Money…and A Room of One’s Own, my latest craft discussion with John King over at The Drunken Odyssey

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What kind of writer would you be if you had an income of $75,000 a year — the equivalent in today’s dollars of Woolf’s infamous “500 pounds”? How is Woolf’s collection of essays more relevant than ever to literary writers — male and female — today? Tune in to the latest episode for our lively, impassioned discussion: A Discussion of A Room of One’s Own with John King and Vanessa Blakeslee.

“The Triumph of Third Place” in Summer 2015 Issue of Kenyon Review Online

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Two subjects I know well, restaurants and short fiction, share the spotlight in my latest review of Egg Heaven, the debut collection by Robin Parks, over at the KR Online Summer Issue: “The restaurant provides respite for characters in conflict without taking center stage, its presence sound but inconspicuous. Yet whether her locales occupy the foreground or backdrop, the essential overriding effect that Parks curates is that of the constructed modern family. In these stories, the family one is born into can hardly be relied upon; rather, the individual, metaphysically if not literally orphaned, leans upon those he or she encounters within public spaces.”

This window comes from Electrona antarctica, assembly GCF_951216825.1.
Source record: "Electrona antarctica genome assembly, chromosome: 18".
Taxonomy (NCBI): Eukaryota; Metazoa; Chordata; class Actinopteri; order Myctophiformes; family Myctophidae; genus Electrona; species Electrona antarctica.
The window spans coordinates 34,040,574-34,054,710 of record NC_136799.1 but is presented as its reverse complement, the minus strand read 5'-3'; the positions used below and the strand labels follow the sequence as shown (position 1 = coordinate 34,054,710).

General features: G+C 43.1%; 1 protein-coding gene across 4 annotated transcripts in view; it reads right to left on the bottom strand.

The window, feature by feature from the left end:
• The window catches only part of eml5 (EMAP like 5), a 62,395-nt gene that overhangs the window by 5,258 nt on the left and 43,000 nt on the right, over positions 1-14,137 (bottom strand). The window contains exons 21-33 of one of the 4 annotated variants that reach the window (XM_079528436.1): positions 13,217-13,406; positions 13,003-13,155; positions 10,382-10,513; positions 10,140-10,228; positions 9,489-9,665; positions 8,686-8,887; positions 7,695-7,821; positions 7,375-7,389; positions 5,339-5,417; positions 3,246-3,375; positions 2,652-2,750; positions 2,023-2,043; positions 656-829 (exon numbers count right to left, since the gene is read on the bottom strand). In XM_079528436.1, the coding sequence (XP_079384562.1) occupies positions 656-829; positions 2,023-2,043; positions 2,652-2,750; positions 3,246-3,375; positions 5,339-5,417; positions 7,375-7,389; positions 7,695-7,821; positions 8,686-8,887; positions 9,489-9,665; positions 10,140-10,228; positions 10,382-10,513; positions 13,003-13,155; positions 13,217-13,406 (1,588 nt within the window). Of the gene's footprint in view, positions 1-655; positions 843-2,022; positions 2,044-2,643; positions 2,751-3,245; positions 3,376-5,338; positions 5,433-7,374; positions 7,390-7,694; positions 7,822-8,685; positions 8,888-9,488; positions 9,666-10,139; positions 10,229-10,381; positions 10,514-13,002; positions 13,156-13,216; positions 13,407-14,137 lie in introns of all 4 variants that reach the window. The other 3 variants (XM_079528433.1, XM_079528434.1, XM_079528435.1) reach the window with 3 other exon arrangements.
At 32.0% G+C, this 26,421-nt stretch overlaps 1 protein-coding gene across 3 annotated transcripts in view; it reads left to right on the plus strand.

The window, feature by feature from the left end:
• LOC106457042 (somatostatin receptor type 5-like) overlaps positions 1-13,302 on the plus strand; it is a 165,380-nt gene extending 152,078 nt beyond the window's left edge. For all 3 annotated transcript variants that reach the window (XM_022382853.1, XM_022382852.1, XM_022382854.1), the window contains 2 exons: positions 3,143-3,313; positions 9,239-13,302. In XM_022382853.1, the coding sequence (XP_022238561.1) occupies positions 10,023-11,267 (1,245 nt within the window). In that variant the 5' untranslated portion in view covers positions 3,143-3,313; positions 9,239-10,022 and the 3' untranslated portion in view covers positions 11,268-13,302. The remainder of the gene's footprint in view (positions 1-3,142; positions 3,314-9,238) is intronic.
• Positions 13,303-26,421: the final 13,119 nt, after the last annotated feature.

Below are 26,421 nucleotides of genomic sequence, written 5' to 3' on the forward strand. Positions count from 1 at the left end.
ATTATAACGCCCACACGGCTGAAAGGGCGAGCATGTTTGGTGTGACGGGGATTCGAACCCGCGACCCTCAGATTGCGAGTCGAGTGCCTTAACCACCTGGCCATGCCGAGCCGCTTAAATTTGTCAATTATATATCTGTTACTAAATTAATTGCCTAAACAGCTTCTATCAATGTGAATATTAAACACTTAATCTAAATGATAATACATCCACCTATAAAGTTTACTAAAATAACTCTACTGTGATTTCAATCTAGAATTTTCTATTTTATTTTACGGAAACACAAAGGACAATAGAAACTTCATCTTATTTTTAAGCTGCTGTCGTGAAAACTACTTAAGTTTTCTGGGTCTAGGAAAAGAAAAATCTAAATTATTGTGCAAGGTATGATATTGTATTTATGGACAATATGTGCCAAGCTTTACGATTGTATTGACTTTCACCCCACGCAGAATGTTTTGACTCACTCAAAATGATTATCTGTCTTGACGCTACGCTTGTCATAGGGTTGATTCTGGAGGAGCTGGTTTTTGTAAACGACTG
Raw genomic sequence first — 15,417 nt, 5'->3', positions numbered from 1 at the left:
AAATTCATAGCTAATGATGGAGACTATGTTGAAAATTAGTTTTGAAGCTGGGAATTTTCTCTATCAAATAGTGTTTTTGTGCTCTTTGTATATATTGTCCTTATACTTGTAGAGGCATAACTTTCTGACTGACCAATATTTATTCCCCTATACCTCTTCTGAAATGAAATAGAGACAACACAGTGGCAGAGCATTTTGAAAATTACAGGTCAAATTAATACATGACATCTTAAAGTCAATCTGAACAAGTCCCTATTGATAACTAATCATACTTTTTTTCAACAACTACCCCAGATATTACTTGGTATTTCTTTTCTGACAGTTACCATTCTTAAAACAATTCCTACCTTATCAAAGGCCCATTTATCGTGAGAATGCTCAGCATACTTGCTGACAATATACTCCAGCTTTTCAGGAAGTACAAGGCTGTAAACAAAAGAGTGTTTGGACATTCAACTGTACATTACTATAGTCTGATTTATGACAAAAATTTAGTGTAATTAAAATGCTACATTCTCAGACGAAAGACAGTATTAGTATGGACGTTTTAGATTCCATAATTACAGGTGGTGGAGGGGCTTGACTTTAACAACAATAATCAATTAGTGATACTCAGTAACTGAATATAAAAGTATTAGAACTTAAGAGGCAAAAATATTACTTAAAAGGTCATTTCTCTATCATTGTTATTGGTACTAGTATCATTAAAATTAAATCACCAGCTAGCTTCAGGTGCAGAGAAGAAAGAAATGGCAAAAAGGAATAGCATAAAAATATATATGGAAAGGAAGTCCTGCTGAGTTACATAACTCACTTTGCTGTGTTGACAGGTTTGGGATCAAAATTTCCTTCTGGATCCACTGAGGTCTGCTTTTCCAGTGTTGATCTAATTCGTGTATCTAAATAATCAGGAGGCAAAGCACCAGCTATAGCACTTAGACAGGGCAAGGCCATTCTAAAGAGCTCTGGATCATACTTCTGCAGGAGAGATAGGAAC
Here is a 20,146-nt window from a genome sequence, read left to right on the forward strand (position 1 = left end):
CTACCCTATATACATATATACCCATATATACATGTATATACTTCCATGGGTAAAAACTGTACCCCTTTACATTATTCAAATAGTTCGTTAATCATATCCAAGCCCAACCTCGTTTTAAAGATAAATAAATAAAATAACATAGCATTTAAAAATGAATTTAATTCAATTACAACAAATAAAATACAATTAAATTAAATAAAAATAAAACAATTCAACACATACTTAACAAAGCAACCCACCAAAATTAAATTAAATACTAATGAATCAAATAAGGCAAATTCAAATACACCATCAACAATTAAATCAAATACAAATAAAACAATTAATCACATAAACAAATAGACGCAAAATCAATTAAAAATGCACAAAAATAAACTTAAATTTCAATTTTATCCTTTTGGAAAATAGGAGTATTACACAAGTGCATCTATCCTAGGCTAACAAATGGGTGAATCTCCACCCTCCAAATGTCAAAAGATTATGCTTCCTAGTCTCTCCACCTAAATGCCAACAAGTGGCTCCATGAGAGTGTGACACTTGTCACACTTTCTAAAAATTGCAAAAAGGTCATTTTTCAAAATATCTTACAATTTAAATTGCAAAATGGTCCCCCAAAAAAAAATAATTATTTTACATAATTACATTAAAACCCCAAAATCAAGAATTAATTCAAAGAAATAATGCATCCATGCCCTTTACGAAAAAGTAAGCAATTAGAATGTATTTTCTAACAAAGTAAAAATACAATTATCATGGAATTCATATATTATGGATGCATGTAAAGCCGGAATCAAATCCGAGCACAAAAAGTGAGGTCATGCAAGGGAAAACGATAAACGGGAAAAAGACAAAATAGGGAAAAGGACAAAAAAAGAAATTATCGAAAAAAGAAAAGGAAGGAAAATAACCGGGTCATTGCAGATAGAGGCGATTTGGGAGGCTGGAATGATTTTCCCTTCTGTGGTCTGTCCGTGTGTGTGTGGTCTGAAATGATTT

In our latest podcast-odyssey, John King and I explore “On the Sublime” by Longinus

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What would our joint-study of ancient “writers on writing” be without a thorough examination of this work? On the Sublime may not be touted in writing classrooms as often as Aristotle’s Poetics, but the treatise still offers salient wisdom on what makes great literature resonate. In this latest episode of our up-close series on craft texts, John King and I discuss the relevance of On the Sublime to working writers today, in the context of contemporary works by Saul Bellow, Jack Kerouac, Toni Morrison, Rick Moody, Hunter S. Thompson, and others. Although Longinus’s prose is often dry, legalistic, and meandering (and my contribution peppered with a few sleep-deprived gaffes, which hopefully adds to the entertainment value) our examination ultimately proved meaningful and lively. You may listen to the full episode here: